G-20

Definition:

G-20, the Group of Twenty, was established in 1999 in the wake of the 1997 Asian Financial Crisis to bring together major advanced and emerging economies with the goal of stabilizing the global financial market. The G-20 is made up of the finance ministers and central bank governors of 19 countries: Argentina, Australia, Brazil, Canada, China, France, Germany, India, Indonesia, Italy, Japan, Mexico, Russia, Saudi Arabia, South Africa, Republic of Korea, Turkey, United Kingdom, and United States of America. The European Union, who is represented by the rotating Council presidency and the European Central Bank, is the 20th member of the G-20.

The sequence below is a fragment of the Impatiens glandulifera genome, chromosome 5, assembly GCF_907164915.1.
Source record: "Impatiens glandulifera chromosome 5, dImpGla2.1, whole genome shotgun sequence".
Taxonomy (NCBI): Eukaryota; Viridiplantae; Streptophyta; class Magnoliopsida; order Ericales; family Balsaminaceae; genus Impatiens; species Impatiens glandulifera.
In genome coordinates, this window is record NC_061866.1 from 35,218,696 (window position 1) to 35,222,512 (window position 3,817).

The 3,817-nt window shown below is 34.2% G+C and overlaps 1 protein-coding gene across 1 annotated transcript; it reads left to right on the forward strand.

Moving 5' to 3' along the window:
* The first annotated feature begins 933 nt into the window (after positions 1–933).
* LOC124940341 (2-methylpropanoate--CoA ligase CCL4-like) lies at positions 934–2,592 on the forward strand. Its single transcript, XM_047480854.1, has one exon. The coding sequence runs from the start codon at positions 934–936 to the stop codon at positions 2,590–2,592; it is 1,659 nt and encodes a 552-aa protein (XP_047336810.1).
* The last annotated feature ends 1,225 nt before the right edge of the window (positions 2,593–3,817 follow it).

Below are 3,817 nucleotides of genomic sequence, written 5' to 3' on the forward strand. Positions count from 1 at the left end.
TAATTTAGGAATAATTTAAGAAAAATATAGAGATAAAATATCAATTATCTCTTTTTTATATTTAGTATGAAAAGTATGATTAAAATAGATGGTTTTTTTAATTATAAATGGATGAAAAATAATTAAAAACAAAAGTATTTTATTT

Nearby Terms

G G-2 G-20 G-7 G-8

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Copyright © 2011 Campbell R. Harvey, Professor of Finance, Fuqua School of Business at Duke University

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